Perceived and Actual Weight Stigma Among Romantic Couples

Brian Collisson, David Rusbasan


According to research on weight bias, relationship stigma may be greater among romantic couples comprised of at least one overweight partner, as compared to two healthy-weight partners. However, comparison theories predict that the stigma of being overweight may be greater among mixed-weight couples (i.e., romantic partners with dissimilar body mass indexes; BMI) than matched-weight couples (e.g., similarly overweight partners). To test these rival hypotheses, we assessed perceived and actual stigma experienced by mixed-weight and matched-weight couples. In two studies, people inferred (Study 1) or reported the actual amount (Study 2) of relational stigma and weight-related discomfort experienced by a healthy-weight/overweight person in a mixed/matched-weight relationship. Supporting the weight bias hypothesis, people inferred overweight people and their partners experience greater stigma and weight-related discomfort (Study 1). However, only overweight people in a matched-weight, as compared to mixed-weight, relationships actually reported greater relational stigma and weight-related discomfort (Study 2).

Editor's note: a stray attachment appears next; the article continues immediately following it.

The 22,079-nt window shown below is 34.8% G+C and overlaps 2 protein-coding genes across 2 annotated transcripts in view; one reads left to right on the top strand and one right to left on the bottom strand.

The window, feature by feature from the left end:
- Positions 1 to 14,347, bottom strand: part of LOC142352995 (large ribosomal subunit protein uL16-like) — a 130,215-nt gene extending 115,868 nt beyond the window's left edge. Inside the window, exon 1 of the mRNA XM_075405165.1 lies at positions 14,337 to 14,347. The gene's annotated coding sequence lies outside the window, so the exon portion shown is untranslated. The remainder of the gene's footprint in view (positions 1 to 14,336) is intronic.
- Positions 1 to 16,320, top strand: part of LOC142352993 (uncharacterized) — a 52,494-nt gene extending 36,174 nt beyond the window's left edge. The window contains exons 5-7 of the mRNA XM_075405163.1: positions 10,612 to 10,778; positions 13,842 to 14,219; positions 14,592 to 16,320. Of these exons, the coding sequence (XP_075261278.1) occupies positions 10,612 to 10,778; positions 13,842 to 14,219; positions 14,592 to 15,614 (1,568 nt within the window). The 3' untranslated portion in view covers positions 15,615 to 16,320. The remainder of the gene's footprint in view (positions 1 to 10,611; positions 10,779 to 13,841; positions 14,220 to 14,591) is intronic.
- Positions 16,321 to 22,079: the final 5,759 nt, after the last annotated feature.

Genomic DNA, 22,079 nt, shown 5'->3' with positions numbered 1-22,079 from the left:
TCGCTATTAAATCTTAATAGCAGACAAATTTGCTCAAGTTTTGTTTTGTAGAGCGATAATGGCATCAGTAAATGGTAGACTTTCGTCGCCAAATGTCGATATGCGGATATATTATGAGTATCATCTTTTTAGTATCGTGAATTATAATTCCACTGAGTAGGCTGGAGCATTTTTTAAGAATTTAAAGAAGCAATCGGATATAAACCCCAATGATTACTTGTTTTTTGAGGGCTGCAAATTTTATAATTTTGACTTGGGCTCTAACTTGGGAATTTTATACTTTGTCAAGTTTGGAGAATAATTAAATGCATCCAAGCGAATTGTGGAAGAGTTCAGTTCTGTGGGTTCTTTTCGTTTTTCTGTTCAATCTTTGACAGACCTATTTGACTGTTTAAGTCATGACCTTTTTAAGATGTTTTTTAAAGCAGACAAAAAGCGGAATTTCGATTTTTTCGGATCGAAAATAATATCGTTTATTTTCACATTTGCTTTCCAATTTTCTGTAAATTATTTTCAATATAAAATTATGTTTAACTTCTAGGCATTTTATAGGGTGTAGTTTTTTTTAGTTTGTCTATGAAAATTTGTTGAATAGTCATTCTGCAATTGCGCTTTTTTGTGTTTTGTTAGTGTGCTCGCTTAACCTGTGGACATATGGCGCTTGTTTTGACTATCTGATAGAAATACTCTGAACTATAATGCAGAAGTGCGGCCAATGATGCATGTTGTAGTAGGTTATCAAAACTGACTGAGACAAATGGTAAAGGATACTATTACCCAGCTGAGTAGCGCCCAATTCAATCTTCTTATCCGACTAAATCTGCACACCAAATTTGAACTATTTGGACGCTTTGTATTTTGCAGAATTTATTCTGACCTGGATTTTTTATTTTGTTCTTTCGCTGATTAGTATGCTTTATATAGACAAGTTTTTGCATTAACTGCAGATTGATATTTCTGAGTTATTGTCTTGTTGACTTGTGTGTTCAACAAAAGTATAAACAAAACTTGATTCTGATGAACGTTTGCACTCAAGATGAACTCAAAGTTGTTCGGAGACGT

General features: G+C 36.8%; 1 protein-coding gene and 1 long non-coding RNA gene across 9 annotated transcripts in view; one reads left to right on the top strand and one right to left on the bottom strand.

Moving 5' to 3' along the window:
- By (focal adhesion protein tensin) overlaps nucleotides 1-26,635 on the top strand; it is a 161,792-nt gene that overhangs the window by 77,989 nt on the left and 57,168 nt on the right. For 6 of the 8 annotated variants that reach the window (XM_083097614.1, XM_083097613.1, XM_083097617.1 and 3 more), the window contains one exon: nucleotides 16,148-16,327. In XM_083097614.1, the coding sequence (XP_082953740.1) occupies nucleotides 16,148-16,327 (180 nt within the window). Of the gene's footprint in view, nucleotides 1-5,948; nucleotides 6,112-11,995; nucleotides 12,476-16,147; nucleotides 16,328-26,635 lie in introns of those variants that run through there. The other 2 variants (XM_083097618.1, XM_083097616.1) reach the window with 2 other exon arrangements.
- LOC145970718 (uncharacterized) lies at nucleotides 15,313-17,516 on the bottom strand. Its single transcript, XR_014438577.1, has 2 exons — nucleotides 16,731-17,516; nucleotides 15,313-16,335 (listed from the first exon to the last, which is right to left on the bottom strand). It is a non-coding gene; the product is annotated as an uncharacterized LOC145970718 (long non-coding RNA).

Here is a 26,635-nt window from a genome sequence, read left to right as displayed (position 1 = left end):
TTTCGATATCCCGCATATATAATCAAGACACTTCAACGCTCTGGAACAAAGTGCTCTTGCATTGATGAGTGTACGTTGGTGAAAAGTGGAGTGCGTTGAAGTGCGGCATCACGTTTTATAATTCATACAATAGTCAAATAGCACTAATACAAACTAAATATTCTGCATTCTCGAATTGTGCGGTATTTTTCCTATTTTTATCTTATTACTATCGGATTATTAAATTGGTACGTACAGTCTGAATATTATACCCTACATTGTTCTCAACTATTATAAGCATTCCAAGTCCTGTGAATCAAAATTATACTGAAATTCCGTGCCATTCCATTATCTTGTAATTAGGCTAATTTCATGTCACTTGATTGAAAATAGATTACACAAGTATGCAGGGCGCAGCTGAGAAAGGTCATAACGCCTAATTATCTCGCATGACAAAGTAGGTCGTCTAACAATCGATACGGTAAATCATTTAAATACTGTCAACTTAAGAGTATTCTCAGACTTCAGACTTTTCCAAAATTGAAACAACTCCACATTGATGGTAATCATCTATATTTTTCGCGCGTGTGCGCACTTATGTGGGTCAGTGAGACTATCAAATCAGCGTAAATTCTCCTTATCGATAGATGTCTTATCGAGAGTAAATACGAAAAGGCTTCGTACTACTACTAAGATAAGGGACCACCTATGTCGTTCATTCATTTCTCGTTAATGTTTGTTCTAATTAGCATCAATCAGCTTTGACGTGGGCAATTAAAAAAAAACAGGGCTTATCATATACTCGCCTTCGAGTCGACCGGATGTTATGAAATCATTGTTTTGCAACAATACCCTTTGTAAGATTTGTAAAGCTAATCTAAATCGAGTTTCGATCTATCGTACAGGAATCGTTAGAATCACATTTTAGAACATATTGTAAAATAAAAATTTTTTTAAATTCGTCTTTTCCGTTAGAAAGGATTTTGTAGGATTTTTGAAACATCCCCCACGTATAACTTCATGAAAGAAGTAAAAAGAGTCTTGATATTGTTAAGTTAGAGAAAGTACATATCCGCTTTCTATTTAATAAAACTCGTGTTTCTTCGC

matched-weight; mixed-weight; relational stigma; weight-bias; romantic couples

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